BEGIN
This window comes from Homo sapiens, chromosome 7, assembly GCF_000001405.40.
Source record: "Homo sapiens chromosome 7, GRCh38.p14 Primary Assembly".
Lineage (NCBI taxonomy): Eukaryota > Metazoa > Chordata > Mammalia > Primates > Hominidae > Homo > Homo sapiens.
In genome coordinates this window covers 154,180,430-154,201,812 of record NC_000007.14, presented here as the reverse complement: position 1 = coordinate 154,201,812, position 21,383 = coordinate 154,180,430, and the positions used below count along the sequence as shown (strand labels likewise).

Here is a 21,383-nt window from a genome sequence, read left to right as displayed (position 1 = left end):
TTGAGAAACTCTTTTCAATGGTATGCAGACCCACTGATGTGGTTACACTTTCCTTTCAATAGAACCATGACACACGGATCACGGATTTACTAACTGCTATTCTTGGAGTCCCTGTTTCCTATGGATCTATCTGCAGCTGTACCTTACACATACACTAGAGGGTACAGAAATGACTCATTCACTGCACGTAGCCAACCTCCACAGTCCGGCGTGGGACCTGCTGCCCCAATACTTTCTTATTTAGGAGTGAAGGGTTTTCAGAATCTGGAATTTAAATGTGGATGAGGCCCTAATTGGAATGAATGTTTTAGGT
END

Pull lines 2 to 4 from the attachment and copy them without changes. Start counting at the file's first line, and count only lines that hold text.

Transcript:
Source record: "Homo sapiens chromosome 7, GRCh38.p14 Primary Assembly".
Lineage (NCBI taxonomy): Eukaryota > Metazoa > Chordata > Mammalia > Primates > Hominidae > Homo > Homo sapiens.
In genome coordinates this window covers 154,180,430-154,201,812 of record NC_000007.14, presented here as the reverse complement: position 1 = coordinate 154,201,812, position 21,383 = coordinate 154,180,430, and the positions used below count along the sequence as shown (strand labels likewise).